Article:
I have spent a number of years negotiating the terms of commingled, private equity venture capital and buyout investment vehicles. Distressingly, a large proportion of my time has been taken up debating whether a given provision is 'market,' or 'industry standard,' the notion being that the 'market term should prevail'. The goal of these debates is for one side to bully the opponent into admitting that the proponent's experience is more extensive. If the opponent concedes, the discussion is over.
The problem is that discussions of this nature are often a dispute without end, as one party contests that a certain term is 'standard', while the other side argues it isn't. Moreover, both sets of lawyers desperately want to win, regardless of the importance of the point, because a loss concedes that the other lawyer knows more.
Out of a personal desire to derail discussions of this sort in the future, I have decided to take the bull by the horns. Since I may be the oldest living active practitioner in this area, I have decided to declare my version of the 'market standard' for a list of what I believe to be the next commonly contested terms in the organizational documents of venture and buyout funds. The list is free from bias in the sense that I represent both sponsors and investors on occasion, but neither side in this exercise. Moreover, the source material I have used goes beyond the anecdotal, and is culled from personal experience. While all judgments and accompanying commentary are my own, the 'market standard' list is the product of:
- Private surveys initiated under the umbrella of the New York University Center for Law and Business
- A current survey sponsored by The Private Equity Analyst.
- The controversial Mercer Report, by Mercer Associates.
- The 1993 National Venture Capital Associates survey.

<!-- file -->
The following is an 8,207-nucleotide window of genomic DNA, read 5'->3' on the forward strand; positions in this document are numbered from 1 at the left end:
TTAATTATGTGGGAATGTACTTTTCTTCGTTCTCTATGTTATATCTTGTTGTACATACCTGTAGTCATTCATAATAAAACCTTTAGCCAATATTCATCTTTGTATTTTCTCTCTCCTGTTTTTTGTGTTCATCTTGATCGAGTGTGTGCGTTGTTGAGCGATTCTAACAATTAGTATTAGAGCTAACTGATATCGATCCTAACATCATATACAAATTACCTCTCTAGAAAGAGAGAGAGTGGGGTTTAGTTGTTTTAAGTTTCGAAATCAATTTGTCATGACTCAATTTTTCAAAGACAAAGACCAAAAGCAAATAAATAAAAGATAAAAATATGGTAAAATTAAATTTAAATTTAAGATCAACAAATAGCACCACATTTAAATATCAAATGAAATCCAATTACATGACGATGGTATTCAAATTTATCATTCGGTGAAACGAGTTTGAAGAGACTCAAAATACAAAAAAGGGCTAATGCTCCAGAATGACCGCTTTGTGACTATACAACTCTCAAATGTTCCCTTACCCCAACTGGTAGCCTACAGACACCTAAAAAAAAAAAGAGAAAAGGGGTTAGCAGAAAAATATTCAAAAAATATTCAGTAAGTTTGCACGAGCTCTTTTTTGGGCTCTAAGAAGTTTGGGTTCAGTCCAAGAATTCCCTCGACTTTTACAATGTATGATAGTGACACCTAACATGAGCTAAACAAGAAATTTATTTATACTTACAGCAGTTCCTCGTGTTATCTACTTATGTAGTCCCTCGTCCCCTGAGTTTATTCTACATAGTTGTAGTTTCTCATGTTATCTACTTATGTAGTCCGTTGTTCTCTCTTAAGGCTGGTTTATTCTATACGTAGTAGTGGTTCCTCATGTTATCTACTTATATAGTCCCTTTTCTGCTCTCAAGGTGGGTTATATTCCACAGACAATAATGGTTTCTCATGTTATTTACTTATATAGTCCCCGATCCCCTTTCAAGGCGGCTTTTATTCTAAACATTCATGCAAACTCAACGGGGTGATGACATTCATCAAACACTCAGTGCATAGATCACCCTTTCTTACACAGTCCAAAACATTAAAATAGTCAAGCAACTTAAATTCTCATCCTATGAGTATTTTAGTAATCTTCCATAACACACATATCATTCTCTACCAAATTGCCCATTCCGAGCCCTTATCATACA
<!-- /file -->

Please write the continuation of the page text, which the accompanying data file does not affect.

- Michael Halloran's two volume treatise, which contains the most extensive legal analysis of fund organization.
- My own treatise: 'Equity Finance: Venture capital, Buyouts, Restructurings and Reorganizations'.
- Other third-party information and data.
The following are, in no particular order, numbers 15-21 of the 29 questions and issues I have most frequently encountered in this context and my view of the 'market standards'.
- QUESTION: Is the GP subjected to a 'claw back?'
MARKET STANDARD: The 'market standard' is 'Yes', although the ways of subjecting the GP to that obligation may vary. The 'market standard' way is to provide that the GP must restore capital to the partnership in order to insure that, upon ultimate liquidation, the LPs have received 80% (assuming an 80/20 profit split) of the partnership's net profits. Some practitioners believe that it is more elegant to provide that the claw back not be explicit as an end-of-the-day adjustment but that losses be posted to the GP's capital account in the same proportion (i.e., 20%) as the profits are posted. The GP would then have a limited obligation to restore the deficit balance in its capital account so that the outcome is cumulative (a 'true up'). The 'market standard,' in my view (and this can be hotly contested) is that the individual principals personally and jointly guarantee the claw back.
- QUESTION: Does the GP share in all distributions pari passu to the LP's?
MARKET STANDARD: The 'market standard' is to hold back distributions to the GP if the fund is performing poorly in order to collateralize the GP's so-called 'claw back' obligation. The 'market standard' test is that if the investments of the GP (taking into account prior distributions) are valued at some percentage of cost (usually 125%, sometimes referred to as 'high water mark' requirement), then the GP can get distributions. Thus, if the fund has been performing well, the GP probably will not have to honor the so-called 'claw back,' and vice versa. However, if the GP's allocation stayed behind LP recoupment plus a hurdle rate, then escrowing distributions to the GP is less important.
- QUESTION: What is the standard carried or promoted interest?
MARKET STANDARD: The 'market standard' is 20%. That is, 20% to the GP and 80% to the LPs based on capital contributions, thereby making the GP's capital contribution the equivalent of the LPs' capital contributions, and the carry or promote a pure carry or promote. (Note: There are higher splits for the managers of trophy funds and several funds are driving for higher splits during the life of the fund if performance so warrants; but, the 'market standard' is 80%/20%.)
- QUESTION: Is it customary to impose a so-called 'hurdle' obligation on the GP?